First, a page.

Benefits of Subtitled Video for Learning a New Language

Unless you’re already fluent in a foreign language, you’re probably going to need subtitles to watch a movie, TV program or other video in the language you’re learning.

Subtitles not only facilitate understanding of the plot, dialogue or topic meaning for the viewer but can also enable the use of valuable language learning tools/apps designed to work with video.

The use of subtitles is on the rise in the U.S. and elsewhere. But what’s the best way to use subtitles to accelerate your foreign language learning?

When you’re choosing videos to assist with the language-learning experience, what should you be looking for?

And what tools can help with this process?

Let’s get into it…

The value of subtitled video for learning a language 

It’s no exaggeration to say that video (especially when combined with cloud and AI technology) has reshaped the language-learning landscape in the past two decades.

There’s LOTS of video content around — and watching it is probably the easiest way to immerse yourself in a language if you can’t constantly surround yourself with native speakers. That makes video an effective language-learning tool in itself.

Online language immersion is already an established and effective way to learn a language. There’s an almost limitless supply of video available on almost any topic, with native speakers using language of different proficiency levels, and with subtitles freely available. This has made YouTube an online classroom for many self-motivated language students around the world.

Video provides exceptional benefits for language learners:

  • Virtual access to native speakers in almost any language
  • Engagement, motivation, and inspiration to aim higher
  • An anxiety-free learning environment, which is best for learning a language 
  • Memorable content (the viewer’s attention is highly focused)
  • Cultural context, which deepens the learning experience and adds meaning to it
  • Both active and passive learning opportunities: simply follow what’s going on or pause/rewind/replay and take “notes” as you learn.

Types of videos to look for on YouTube

It’s not just movies that can help you learn. Any video can be useful for acquiring a foreign language, providing it ticks three main boxes:

  • Highly engaging
  • Has repetitive or recognizable elements (you already know roughly what’s going on)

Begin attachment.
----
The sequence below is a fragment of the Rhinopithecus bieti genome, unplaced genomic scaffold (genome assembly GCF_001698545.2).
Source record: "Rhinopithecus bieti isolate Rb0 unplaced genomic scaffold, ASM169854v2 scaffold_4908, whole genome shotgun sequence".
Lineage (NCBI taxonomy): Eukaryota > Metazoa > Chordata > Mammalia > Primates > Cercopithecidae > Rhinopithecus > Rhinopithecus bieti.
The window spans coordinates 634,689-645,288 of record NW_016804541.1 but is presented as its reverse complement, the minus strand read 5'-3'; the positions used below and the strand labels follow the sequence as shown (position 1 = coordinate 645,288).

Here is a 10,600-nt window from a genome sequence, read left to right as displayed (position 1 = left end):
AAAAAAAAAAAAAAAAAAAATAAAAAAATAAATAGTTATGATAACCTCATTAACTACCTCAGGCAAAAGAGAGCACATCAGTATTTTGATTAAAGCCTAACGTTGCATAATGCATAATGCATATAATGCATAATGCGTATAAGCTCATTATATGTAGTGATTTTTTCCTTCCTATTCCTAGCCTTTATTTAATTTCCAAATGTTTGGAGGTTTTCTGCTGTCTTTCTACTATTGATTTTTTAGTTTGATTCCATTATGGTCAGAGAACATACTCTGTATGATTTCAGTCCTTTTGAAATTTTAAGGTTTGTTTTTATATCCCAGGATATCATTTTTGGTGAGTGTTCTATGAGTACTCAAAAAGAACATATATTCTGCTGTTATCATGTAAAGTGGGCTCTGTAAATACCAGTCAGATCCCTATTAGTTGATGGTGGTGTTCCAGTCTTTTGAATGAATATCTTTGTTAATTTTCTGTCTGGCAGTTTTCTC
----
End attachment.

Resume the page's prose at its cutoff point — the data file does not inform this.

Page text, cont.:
• Has subtitles

So, apart from learning a language from movies, you can look for the following types of video content on YouTube or your other chosen video platform:

  • Videos covering your hobbies and interests
  • Your favorite TV shows
  • Videos from language teachers
  • Videos from polyglots
  • Videos on your favorite music channels 
  • News channels
  • TED talks

Benefits of subtitled video

There’s a temptation to switch on subtitles in your native language when watching videos to learn a new target language. But is that productive — and will it accelerate your language acquisition?

Stephen Krashen’s theories of language acquisition stress the importance of all instruction being in the target language. If we’re using video as a learning method, therefore, we should keep the subtitles in the target language rather than switching to our native language.

This goes “against the grain” of the standard approach by language learners, whose default in many cases is to turn on subtitles in their native language. That may actually be counter-productive to foreign language learning — and, as you’ll see in the next section, that’s borne out by the research.

If you’re a native English speaker learning French from a dubbed version of the movie Napoleon, switch French subtitles on — not English. This will provide written as well as spoken cues. Try to follow the plot in French.

If you can’t follow what’s going on, choose simpler videos rather than switching to English subtitles. Language acquisition is best when it is pitched “just beyond “your current level — there’s little point in a relative beginner watching a video with advanced language if they can’t understand what’s going on.

Ultimately, learning a language from subtitled video can:

  • Increase reading speed and listening comprehension: these are passive input skills that are essential for effective foreign language learning (it’s not just about speaking and writing output).
  • Boost language fluency: it’s tough to make sense of what you read and hear at first with a new language but subtitled video helps you distinguish sounds and separate them into recognizable words and phrases.